NeurIPS 2020

Random Walk Graph Neural Networks

Review 1

Summary and Contributions: The paper proposes a novel graph neural network approach, which employs features extracted from random walk kernels to obtain graph representations in an end-to-end trainable architecture. The basic idea is to compare the graph with some “hidden graphs”, whose structure depends on the task of interest and is learned during training. The similarity is constructed with a differentiable function computing random walks of length p between the graph of interest and a number of hidden trainable graphs. The learned kernel values are used as input for the network model.

Strengths: - To get graph representations that are invariant to node permutation concepts from graph kernels, and in particular random walk kernels, are exploited. - Efficient way to compute the kernel and matrix power based on sparse multiplication. However, these ideas are generally implicit in the message passing framework. - An extension of the classical random walk kernel is proposed to account for continuous attributes, by computing their similarities across the nodes

Weaknesses: - In the synthetic experiments the interpretation and similarity of the retrieved motifs is not clearly quantified. Possibly, an evaluation procedure to establish the level of interpretability based on an explicit counting metric would be beneficial. - I’d recommend comparing RWNN to the random walk kernel and in particular to the k-step random walk kernel [36], given the close resemblance with the proposed method. - The results are competitive but not outstanding. Possibly, using large graph datasets would show the benefit of this hybrid architecture, as compared to either the kernel and network based methods.

Correctness: As far as I can see, the method and experimental setting are correct.

Clarity: I find the paper clearly written and easy to read.

Relation to Prior Work: The differences and similarities to existing approaches seem to be clearly defined and are summarised in a specific section.

Reproducibility: Yes

Additional Feedback: Thank you for your answer. I updated my score accordingly.

Review 2

Summary and Contributions: The paper proposes a new kind of graph processing layer based on the application of a differentiable version of the Random Walk kernel computed between the graph and prototype graphs that are learned via backpropagation.

Strengths: -The proposed idea is interesting and different from many proposals in literature -The paper addresses the interesting issue of merging graph kernels and graph neural networks -This should not be a strength of a paper in principle, but the experimental evaluation procedure is correct, and this is not so common these days.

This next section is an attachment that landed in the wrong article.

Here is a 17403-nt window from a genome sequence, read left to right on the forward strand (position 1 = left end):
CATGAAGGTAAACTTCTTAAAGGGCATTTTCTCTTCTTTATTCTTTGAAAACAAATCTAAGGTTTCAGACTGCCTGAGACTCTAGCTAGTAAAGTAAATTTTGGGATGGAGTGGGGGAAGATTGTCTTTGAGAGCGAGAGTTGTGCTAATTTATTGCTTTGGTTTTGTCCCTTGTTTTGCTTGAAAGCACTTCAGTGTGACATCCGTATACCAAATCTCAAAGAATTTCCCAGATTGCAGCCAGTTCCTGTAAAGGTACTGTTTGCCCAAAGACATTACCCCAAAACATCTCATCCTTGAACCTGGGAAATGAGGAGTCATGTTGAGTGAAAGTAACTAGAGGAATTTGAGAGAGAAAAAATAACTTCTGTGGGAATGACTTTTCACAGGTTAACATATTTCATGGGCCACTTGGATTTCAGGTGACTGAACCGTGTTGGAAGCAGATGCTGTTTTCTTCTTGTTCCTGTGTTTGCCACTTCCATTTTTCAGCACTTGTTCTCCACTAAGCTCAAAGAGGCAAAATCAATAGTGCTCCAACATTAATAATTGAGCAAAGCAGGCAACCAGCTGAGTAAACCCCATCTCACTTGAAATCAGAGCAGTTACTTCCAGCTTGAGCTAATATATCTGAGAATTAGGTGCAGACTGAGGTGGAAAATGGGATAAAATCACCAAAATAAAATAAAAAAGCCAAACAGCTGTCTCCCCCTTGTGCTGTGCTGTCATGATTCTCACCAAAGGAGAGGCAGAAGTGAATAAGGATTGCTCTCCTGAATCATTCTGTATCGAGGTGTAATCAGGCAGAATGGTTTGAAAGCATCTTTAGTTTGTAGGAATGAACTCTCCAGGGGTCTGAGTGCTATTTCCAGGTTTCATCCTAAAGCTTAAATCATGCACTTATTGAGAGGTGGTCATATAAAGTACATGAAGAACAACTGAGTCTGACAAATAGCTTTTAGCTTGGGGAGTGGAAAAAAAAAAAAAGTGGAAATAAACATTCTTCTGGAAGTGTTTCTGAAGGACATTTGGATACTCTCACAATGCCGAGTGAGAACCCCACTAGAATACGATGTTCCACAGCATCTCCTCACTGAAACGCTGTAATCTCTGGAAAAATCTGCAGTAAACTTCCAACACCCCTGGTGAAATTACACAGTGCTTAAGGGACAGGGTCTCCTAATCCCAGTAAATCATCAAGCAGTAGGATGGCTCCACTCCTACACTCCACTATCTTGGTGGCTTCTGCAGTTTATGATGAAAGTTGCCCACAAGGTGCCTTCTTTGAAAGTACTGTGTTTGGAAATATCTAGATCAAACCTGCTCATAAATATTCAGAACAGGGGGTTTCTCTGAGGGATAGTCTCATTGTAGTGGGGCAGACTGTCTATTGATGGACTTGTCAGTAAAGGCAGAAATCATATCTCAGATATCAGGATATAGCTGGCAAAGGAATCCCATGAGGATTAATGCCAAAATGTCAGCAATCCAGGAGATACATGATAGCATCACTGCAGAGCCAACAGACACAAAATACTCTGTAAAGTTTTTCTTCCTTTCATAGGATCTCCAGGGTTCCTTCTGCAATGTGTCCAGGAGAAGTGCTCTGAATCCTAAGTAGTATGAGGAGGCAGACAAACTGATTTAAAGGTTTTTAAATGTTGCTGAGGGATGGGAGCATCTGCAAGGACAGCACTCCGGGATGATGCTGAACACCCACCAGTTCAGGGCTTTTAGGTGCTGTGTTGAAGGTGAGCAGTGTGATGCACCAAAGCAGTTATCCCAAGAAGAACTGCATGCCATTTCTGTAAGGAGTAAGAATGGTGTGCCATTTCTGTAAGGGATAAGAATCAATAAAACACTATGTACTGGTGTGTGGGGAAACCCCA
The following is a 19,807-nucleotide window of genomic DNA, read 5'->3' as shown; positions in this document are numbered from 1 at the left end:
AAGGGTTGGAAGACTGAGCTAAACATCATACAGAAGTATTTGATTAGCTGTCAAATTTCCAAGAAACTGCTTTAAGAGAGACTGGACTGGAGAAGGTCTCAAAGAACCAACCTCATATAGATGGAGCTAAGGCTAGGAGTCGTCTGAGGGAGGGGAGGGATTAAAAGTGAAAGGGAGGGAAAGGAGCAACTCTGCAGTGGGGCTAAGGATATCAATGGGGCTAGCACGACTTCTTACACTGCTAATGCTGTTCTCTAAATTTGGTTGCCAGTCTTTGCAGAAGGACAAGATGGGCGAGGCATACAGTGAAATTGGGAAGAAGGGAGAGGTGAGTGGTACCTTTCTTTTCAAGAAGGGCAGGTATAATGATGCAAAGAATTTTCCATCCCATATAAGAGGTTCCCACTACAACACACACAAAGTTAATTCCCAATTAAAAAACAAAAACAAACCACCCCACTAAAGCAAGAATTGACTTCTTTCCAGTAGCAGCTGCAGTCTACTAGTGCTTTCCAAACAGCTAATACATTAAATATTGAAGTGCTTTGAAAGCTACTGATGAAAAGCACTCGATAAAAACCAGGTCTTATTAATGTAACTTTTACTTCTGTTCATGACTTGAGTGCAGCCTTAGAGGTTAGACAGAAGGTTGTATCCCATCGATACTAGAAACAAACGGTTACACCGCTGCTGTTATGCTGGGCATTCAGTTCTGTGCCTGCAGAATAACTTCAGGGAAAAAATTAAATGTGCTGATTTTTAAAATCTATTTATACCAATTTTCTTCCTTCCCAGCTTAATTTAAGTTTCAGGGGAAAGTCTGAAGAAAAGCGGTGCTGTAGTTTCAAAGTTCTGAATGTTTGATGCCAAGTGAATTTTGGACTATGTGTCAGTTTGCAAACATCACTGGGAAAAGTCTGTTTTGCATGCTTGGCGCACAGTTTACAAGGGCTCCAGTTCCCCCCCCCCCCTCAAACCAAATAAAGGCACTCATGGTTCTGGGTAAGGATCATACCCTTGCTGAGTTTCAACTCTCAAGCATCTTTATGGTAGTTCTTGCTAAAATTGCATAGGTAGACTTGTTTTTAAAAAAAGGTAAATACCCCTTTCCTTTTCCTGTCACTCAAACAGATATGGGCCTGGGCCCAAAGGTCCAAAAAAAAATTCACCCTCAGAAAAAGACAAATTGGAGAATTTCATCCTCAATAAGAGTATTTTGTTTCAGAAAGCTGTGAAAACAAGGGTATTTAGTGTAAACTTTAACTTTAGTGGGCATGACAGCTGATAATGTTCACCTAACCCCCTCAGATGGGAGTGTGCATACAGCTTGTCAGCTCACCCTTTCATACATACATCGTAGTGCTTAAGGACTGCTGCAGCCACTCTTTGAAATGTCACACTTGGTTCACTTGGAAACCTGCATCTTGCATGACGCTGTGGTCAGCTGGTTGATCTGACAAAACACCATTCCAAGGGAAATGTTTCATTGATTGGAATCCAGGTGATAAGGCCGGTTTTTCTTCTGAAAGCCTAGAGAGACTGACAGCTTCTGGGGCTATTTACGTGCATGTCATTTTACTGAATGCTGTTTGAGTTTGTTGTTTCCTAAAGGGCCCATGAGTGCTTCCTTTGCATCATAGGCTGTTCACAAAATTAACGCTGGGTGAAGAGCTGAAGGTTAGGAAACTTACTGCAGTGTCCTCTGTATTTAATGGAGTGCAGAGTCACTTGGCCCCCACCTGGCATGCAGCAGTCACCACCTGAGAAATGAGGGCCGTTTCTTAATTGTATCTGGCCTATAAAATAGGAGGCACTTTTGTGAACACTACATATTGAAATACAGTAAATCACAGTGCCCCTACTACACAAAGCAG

Weaknesses: -In my understanding, the learned (weighted) graphs can be in principle fully connected, so not necessarily interpretable.

Correctness: The claims seem correct and the experimental evaluation is correct.

Clarity: yes

Relation to Prior Work: yes

Reproducibility: Yes

Additional Feedback: -The learned graphs are weighted (positive weights). They can thus be fully connected in principle. If I understood correctly, this fact may negatively impact the interpretability of the learned model, on which you stress quire a bit in the writing and also in the broader impact statement. In the graphs reported in the supplementary material, did you use a threshold value to represent edges? I suggest to discuss this drawback in the paper, and to possibly analyse cases in which the learned graphs are interpretable and when they are not. Minor remarks: -l 47: also graph kernels map the input graphs in vectorial spaces. The main difference is the dimensionality of the space. I suggest to elaborate more on this point. -l58-67 "better or comparable to the state of the art". On NCI1 it is not true. I think the contribution of the paper is pretty interesting, no need to oversell the results. In this paper, it is the novel approach to graph processing in neural networks that is interesting. -l87: graph neural networks were introduced before Scarselli in: A. Sperduti, A. Starita, Supervised neural networks for the classification of structures. IEEE Trans. Neural Networks 8, 714–735 (1997). and basically at the same time in: A. Micheli, Neural network for graphs: A contextual constructive approach. IEEE Trans. Neural Networks 20, 498–511 (2009). ---- I confirm my score after the rebuttal and discussion phase.